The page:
A Year in Prague
Last night, I closed my eyes and my heart drifted to street lights reflected against watery cobblestones. Five layers deep, yet the cold still went to my bones. I might have notice, might have been bothered, if my mind wasn’t distracted by the beauty that was this intimate city spared from the bombings of World War Two. It was the beginning of what some have called “The Defining Decade”. Nearly done that decade now, I think back to the effortlessness that it was to be somewhere where I knew no one. How I seemingly glided from person to experience to sensation guided by the magic that inhabited Prague. I haven’t thought about those nights in quite some time. In an age where there were no consequences, no one to be accountable to, every breath was freedom.
Prague was the city that started my love affair with aloneness. I have always been fiercely independent, but I didn’t realize how intoxicating it was to stand firmly in one’s self while others whirred by. My need for aloneness grew as I logged more miles than I ever had. I ran my first half marathon in the cold and rainy streets of Prague on a sprained ankle. I ran up and down the river. Far into Old City. Far away from my apartment in Vinorhady. The more distance I put between myself and the things I knew, the more free I felt. In the same way that New York has always felt like the third character in every relationship in that city, Prague felt like it was watching over me, giving me just enough courage to traipse into the unknown and enough support to get back up every time I tumbled. It was the first time in my life where I felt like I could be anyone I wanted to be. No one knew me. No one needed to know who I had been or why I had been. All that mattered: who I was in that moment. That is Freedom.
Anonymity provides this great sense of effortlessness. I look back on the things I did and wonder where that courage came from. Where did it go? I lived and worked in that city for the better part of the year. I fell in love with a boy who’s guitar I left in the room I was renting. I stayed up late and got up early. I reveled in the quaint town squares in front of churches. I rode the trams down to the river and drink cappuccinos. I traveled across Europe by alone, seeing more of a place that I loved so deeply. It was a kinder time. I didn’t think about things like race or religion or nationality or gender. Perhaps it was my naivety, but those things seemed to matter much less as I crossed boarders and explored foreign places as a young 20something.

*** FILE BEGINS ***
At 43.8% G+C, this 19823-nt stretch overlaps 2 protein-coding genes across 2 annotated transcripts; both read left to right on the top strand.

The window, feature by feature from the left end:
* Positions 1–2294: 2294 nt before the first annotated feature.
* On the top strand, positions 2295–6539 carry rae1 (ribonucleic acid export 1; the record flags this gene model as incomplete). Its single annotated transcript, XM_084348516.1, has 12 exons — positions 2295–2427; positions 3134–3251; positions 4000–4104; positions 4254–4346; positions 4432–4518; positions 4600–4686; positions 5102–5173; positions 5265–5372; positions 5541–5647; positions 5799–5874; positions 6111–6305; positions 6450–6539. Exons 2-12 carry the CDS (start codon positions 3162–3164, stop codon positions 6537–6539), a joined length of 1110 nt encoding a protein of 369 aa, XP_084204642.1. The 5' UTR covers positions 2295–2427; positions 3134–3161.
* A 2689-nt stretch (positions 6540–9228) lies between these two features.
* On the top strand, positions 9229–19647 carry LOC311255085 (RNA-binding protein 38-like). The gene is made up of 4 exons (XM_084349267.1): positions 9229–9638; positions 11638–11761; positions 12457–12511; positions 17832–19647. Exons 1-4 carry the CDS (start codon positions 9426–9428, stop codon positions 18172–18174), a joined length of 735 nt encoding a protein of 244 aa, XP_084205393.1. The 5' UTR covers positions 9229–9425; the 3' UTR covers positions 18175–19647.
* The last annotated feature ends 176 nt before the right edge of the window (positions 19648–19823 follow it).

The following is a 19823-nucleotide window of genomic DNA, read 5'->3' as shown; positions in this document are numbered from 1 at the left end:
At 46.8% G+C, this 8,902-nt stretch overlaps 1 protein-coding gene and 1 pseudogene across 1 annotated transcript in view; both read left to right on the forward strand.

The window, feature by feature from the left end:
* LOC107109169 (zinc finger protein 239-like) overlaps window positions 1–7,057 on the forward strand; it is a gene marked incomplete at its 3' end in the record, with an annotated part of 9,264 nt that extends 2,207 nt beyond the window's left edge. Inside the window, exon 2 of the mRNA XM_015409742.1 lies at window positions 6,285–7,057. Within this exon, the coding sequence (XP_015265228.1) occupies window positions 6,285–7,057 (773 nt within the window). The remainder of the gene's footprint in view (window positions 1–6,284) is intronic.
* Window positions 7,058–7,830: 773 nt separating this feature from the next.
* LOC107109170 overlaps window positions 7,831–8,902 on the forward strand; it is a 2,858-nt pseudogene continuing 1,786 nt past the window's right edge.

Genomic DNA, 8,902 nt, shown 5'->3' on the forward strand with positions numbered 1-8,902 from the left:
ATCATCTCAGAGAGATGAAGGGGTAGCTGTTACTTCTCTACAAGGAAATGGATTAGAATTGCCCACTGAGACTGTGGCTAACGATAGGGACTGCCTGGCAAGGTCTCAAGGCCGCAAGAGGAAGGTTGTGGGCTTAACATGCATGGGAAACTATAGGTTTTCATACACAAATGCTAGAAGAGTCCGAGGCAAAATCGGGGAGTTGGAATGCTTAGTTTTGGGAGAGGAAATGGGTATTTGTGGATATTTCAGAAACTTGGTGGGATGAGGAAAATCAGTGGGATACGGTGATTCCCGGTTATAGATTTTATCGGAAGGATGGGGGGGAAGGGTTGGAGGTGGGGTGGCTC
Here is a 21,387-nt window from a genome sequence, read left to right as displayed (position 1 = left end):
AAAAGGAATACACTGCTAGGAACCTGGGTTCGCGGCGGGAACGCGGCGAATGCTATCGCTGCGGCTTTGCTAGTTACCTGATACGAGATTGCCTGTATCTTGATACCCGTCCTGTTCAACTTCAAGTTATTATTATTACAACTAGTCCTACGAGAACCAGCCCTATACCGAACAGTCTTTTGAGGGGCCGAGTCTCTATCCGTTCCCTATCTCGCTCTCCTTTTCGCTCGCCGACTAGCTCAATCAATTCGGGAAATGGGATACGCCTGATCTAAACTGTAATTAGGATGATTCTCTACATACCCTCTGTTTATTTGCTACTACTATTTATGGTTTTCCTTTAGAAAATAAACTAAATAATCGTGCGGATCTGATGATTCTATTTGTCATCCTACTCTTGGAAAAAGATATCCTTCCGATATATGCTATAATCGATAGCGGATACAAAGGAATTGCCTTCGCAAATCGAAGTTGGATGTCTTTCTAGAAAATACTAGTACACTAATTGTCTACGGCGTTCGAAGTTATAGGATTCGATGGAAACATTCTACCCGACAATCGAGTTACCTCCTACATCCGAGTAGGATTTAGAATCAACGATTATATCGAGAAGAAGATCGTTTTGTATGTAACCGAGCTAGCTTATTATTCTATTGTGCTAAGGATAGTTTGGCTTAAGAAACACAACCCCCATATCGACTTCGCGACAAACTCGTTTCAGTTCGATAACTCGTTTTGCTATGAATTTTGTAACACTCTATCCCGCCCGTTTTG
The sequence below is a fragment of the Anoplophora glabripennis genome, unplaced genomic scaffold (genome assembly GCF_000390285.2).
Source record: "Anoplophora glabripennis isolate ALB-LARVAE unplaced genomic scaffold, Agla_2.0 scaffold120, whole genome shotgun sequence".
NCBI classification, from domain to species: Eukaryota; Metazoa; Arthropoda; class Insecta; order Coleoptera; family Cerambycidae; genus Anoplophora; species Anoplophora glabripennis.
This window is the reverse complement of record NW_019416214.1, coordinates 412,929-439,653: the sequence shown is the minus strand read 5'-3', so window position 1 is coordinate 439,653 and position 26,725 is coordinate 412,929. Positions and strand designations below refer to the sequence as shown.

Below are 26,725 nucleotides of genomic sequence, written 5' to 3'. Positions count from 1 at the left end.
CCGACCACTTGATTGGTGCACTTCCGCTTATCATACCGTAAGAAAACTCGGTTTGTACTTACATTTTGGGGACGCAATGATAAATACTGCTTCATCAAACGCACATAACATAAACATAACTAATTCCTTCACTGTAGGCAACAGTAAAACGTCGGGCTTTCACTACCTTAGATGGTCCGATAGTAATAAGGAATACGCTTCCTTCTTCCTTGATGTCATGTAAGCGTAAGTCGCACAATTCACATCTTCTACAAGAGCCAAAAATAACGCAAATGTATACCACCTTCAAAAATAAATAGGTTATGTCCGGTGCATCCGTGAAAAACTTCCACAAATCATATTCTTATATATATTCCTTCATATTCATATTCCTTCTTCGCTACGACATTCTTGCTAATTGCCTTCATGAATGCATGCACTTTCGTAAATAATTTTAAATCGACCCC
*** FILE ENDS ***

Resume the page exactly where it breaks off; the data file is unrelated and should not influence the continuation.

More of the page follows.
I worked at Prague Fringe Festival and made new friends without feeling that pervasive awkwardness that come from being the alone in a room full of people who know each other. This was simpler time before people’s faces were glued to their phones. IRL interaction with other people was the only way to meet and mingle. I miss the simplicity of having a phone whose only function was to call and text. No GPS. No pictures. No Internet. Just rudimentary communication used to coordinate meeting times and places. Maybe it was the sweetness of the locals or the encourage smiles of the expats who were looking to lure another one into their tight knit community. Maybe it was that human interaction, the connection of eyes and words and thoughts and hearts. One thing is certain: the magic of Prague made me brave.
I built nearly a decade of my life around searching for that feeling again. I took some of that courage back to the states with me and moved to New York alone. I thought I might find in New York the same magic that permeated every street corner in Prague. What the city gave me was the belief that anything was possible. In a time when I was very lost and confused and broken, a time not dissimilar to this one, I found my breath again.